It's time, I think, for an update!
First of all, there are some new pictures on Flickr, including the one above, which serves a few purposes: to prove that I really DO have a bass, to show off my New Year's Eve outfit (theme: "red"), and to show that my cat is either still alive or stuffed...the former is true.
As a person who has never seriously tried to learn an instrument -- let alone the theory behind playing one -- my experiences might be useful to those who want to try it themselves. I bought some self-instruction books (and a cheesy DVD starring this guy), I hooked up an amp, I tuned the strings, and then I got down to business.
In order to learn a skill I need to understand what I'm actually doing, but in this case I'm forced to realize that the background information is so specialized and esoteric that I'll need to take some of it on faith. I've learned a lot over the last few weeks -- in particular the very necessary information about WHY the strings are arranged and tuned the way they are -- but I still have a long way to go. It's humbling to learn the major scale and then turn the page and realize that it's only one of many, and that all those wonderful rules and tricks I'd assiduously practiced no longer apply.
Who can we blame for the bizarre grab-bag that is musical knowledge and perception? Lay it on the Organ of Corti.
I'm playing the examples, over and over again. As far as I can tell it's much easier to learn your scales on a fretted instrument (as opposed to one with keys) because you're just transposing your fingering up and down the neck. I'm working on the major chords and trying to keep in mind the notes I'm actually playing, to lay the groundwork necessary for actual competence (as opposed to rote repetition).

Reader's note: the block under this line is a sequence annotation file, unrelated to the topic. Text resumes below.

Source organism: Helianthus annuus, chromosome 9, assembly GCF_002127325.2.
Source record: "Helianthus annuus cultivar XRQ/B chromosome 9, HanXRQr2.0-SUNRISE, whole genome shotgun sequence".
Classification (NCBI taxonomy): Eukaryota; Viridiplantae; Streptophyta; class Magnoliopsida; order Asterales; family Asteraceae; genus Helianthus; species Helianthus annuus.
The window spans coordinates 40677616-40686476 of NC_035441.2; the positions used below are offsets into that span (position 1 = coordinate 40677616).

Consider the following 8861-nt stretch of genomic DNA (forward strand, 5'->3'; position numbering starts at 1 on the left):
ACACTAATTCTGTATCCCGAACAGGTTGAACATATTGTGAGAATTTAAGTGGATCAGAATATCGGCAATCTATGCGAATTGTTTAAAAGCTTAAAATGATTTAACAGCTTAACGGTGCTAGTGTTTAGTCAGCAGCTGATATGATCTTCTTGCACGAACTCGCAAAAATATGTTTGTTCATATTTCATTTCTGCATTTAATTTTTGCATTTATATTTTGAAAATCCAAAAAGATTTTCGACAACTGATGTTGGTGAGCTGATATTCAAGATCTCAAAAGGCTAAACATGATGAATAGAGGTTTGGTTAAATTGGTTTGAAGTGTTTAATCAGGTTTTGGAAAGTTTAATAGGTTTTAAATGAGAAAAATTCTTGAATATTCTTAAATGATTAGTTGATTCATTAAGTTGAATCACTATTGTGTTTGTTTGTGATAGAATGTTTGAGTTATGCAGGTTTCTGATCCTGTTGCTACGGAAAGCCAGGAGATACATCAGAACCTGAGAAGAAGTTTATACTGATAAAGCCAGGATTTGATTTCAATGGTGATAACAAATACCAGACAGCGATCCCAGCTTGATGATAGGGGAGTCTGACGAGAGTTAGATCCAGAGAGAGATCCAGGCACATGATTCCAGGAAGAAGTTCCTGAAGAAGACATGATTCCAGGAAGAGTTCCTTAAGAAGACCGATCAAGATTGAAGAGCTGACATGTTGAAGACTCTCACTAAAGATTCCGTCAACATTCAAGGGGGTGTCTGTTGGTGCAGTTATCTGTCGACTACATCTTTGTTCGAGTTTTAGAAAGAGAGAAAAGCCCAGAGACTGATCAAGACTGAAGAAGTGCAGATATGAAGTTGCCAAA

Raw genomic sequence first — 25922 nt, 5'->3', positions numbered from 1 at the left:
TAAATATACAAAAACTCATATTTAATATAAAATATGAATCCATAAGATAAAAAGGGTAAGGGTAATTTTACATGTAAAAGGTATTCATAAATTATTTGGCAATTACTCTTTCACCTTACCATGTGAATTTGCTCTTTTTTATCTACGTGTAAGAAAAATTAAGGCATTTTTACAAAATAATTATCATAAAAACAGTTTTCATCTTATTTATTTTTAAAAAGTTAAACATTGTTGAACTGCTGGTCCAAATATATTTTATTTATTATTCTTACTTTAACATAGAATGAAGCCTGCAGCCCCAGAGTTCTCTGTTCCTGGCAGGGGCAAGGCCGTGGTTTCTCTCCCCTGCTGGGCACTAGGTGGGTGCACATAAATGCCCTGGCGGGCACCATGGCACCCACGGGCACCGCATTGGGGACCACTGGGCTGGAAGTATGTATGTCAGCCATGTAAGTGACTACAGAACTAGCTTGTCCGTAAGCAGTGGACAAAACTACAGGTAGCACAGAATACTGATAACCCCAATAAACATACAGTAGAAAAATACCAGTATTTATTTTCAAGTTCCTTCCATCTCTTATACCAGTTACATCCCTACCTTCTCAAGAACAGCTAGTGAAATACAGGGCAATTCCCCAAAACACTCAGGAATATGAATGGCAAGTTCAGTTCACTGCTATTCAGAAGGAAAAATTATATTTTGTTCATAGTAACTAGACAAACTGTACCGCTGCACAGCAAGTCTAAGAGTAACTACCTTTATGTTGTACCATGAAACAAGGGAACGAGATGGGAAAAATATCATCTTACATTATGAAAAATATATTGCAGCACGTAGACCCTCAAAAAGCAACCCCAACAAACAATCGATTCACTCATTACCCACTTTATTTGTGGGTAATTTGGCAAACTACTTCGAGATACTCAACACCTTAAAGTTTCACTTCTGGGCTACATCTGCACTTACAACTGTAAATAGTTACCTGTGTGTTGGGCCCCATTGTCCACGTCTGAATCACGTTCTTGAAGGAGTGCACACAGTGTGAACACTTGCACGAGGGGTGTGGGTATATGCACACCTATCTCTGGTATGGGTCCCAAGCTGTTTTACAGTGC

It's thrilling to me how, by just doing the same thing over and over again, you are eventually able to refine your abilities. For instance, now that I can actually play my scales without thinking about them, I can concentrate on keeping the other strings from ringing, and I can even stop staring at the frets for a short period of time.
If you want to learn the bass I DO recommend David Overthrow's book & DVD, but it's disappointing how many errors and omissions they contain. A beginner should NOT be presented with an illustration containing the wrong numbers, or be forced to puzzle out why a number isn't where you expect it to be. Otherwise it's just fun watching Overthrow playing dead-simple reggae basslines which obviously bore him to tears.
In summary: if I can maintain my enthusiasm and discipline I'll actually be able to play the bass by the spring. I won't be GOOD necessarily, but I think I'll be able to hold my own.
Otherwise life is good. I've come through the holidays relatively unchanged after my initial (and sort of inexplicable) emotional snap, with the addition that I find myself simply caring less about my own behaviour in hindsight...like, I think I've suddenly stopped worrying about such things. This could be because I've done something terrible to my shoulder -- it crackles in the morning -- and this leaves me less energy for feeling silly that I dropped the contents of my purse all over the dancefloor steps last night.
It's all a matter of perspective.
And to Syd & Gary, the removal of the blog "comment" feature started out as an accident but soon became deliberate, just because I needed to realign myself to the world, and this blog is part of that. I've turned them on again! Life is good.
Oh yes, back to the cat: she continues to be fragile and skinny, yet alert and spunky. She's had a slight rheumatic limp for about six months which has suddenly gotten a lot worse, but it hasn't stopped her from catching more mice and devouring them at my bedside, always leaving a piece behind: a black organ which looks like an olive, a veneer of pinkish blood, a tiny back foot with claws and pads attached.